I am tired, emotional, and physically bereft. Today's ride took in two of south-east Queensland's best climbs, and was long, lonely and hilly.
It was my longest day in the saddle to date in my current training program; the first of more to come this time around. It felt reminiscent of the first long training ride I did for my first Ironman, a ride which my friends and I still look back on with pain, pride, and disbelief.
My first Ironman predates this blog, and I haven't spent much time tripping down memory lane. This story deserves to be told though, because it has become pivotal in forming not only my training mindset, but also my friendships with Annie and Jill (my fellow "Ironmoles"). It's one of our favourite war stories.
It was our first ride of more than 100ks in preparing for the Australian Ironman in 2006. About 15 of us from Phoenix Triathlon Squad were training for the race, and four of us set out for our ride exploring Mt Cotton and Redland Bay.
Miriam was the only one who knew the exact route we were to take, but early in the ride had a mechanical issue and had to be picked up. We wondered then if we should continue or also call for an early rescue? We decided on the more admiral path, so Annie, Jill and I got a quick overview of the directions from Miri. We'd all ridden out this way before, just not this particular ride.
Lesson number one. The value of knowing your route is not only in knowing directions, but also in planning refreshment stops. We sailed past a servo, all running low on drinks, thinking there would be another one around the corner. Wrong. It wasn't life-threatening - we were after all in the greater Brisbane area on reasonably main roads - but it took us a while to reach the next stop, by which time we really needed water. You have to maintain a healthy respect for Queensland's long hot summer.
With that problem solved we continued. We were still fairly sure we were on the right road, and knew we had to turn left somewhere to head back towards Brisbane. We started looking for the correct road, and failed miserably. Sure, the sign said "Brisbane". And Miri had said something about a roundabout. This had to be it. Wrong. We must have been 5ks up the wrong road before we started getting the feeling it wasn't right. But if we turned around, then what? At least we knew we were heading towards Brisbane. So, we kept going.
Jill started panicking about now, because we were taking longer than we'd expected and she had to be somewhere for lunch. It was a bit like the crew from Gilligan's Island, who'd headed off for a three hour cruise... Five hours later, we didn't know where we were or when we would get home.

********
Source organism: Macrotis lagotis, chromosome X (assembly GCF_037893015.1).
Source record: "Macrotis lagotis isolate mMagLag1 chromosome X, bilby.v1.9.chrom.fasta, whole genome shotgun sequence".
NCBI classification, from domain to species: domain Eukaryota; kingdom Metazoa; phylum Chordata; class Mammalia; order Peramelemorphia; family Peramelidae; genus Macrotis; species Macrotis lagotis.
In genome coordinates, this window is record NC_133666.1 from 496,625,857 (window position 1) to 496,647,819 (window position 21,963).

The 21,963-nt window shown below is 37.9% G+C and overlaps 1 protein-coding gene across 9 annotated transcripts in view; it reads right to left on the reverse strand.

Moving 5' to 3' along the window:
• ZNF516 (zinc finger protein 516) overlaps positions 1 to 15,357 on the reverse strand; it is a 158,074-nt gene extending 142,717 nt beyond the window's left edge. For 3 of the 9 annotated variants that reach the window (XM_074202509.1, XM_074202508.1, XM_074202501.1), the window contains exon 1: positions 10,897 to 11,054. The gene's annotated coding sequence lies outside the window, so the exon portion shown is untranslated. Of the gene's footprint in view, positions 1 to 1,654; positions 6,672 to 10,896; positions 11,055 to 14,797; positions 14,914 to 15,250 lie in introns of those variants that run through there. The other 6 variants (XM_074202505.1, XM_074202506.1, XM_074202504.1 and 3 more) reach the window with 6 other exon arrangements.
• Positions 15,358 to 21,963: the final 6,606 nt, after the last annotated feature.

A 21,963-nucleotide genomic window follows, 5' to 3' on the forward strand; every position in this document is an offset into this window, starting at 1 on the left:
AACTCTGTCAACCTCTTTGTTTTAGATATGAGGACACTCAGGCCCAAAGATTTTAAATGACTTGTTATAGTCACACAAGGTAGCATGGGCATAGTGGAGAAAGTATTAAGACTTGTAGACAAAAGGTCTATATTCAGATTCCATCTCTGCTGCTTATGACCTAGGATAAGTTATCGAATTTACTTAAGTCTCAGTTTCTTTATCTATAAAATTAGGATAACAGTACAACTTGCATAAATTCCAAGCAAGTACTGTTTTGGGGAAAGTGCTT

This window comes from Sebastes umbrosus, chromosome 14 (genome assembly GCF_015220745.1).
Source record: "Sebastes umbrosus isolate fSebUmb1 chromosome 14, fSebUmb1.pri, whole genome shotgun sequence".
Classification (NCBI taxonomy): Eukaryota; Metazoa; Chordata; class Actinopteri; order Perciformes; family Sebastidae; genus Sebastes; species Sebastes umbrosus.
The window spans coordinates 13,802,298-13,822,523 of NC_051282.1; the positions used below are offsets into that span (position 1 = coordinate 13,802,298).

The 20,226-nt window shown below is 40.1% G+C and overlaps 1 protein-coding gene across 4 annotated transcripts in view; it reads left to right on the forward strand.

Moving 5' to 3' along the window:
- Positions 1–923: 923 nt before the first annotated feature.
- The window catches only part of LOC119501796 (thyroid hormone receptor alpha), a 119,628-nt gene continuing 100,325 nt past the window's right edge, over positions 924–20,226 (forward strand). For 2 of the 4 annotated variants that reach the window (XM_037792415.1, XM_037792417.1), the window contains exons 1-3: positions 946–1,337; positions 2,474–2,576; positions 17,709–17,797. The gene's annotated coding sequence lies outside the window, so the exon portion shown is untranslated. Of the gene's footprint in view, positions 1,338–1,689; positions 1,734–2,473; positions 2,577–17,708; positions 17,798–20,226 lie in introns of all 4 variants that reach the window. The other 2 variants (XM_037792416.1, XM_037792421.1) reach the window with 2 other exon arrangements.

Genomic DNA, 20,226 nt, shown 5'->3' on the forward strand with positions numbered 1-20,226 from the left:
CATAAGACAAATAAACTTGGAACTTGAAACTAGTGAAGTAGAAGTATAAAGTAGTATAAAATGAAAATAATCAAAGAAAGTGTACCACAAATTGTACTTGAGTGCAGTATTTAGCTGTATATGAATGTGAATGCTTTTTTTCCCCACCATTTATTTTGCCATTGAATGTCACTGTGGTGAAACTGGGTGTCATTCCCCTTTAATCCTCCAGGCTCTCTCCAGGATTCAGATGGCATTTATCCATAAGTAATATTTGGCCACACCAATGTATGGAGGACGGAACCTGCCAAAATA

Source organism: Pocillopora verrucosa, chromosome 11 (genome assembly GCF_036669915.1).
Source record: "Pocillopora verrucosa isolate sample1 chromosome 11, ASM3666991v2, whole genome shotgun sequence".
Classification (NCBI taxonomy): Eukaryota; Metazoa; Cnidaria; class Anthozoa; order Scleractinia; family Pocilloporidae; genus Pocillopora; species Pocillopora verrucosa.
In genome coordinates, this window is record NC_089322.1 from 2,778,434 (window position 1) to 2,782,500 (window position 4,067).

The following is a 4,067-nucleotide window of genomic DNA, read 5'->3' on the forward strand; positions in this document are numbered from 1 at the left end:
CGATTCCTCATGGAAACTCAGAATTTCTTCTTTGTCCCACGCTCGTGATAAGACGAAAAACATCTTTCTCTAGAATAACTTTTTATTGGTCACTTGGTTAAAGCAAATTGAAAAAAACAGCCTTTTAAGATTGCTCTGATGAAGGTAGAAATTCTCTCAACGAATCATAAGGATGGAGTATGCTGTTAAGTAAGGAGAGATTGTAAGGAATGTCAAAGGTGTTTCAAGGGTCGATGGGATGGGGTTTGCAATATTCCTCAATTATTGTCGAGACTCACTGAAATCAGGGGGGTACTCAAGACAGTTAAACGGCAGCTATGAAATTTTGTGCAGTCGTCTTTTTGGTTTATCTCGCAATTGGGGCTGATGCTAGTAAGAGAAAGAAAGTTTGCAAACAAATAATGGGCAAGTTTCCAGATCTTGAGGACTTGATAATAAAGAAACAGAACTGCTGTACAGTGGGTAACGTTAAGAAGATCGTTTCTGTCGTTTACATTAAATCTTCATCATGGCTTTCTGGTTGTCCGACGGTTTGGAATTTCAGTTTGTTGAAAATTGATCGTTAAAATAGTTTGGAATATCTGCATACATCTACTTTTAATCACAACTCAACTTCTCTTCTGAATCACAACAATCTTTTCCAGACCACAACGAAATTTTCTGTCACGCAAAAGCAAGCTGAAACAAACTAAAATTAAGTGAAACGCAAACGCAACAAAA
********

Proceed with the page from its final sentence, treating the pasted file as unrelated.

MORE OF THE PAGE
As a stronger rider, Jill set off ahead but before too long, second guessed her sense of direction and called us for a second opinion. Neither Annie or I could help all that much. We knew we had to turn right somewhere, but didn't know what the road was called.
Lesson number two. It's OK for one person to take the lead in planning rides, but knowing the route is important for everyone. We really should have all taken responsibility for knowing where we were going.
Annie and I followed our nose through to the back of Mt Gravatt. We decided to pull over for more drinks and were astounded, and relieved, and very emotional, when we spotted Jill sitting on the steps of the corner shop we'd chosen, helmeted head in her hands, having a bit of a quiet cry.
She'd already called her Mum for a pickup. Annie and I were keen to do the same but we soon struck a dilemma. KKB wasn't available and Annie's boyfriend probably wouldn't be amenable to picking us up. I was going to ring Dad but the way Dads worry about their daughters, this is always a last option. Instead, Annie rang the manager of one of her local retail stores. We piled our bikes into the back of the delivery ute, piled ourselves in as well, and got the store manager to drive us back to our cars at UQ.
It was all just a little embarrassing.
When we regrouped a few days later though, we got over that shame. We'd learned our lesson, and from then on were better prepared. We'd gained a strength that we didn't know we had in us.
Today I experienced the same range of emotions. It was a long ride, a long way from home. At different times I felt confident, even exhilarated. At other times, I felt lonely and fearful. And at some point, not far from the top of O'Reilly's, I even shed a tear in sheer frustration.
Unlike that day back in 2006, I was alone today. I missed my friends - but thoughts of them gave me the opportunity to reflect on how far we'd come since that day. Our friendship really was cemented that day, through a shared experience that we still talk about.
At the moment, I'm predicting that I'll look back on this ride as a defining moment in my training for Ironman Regensburg. Maybe, though, there's another greater challenge ahead.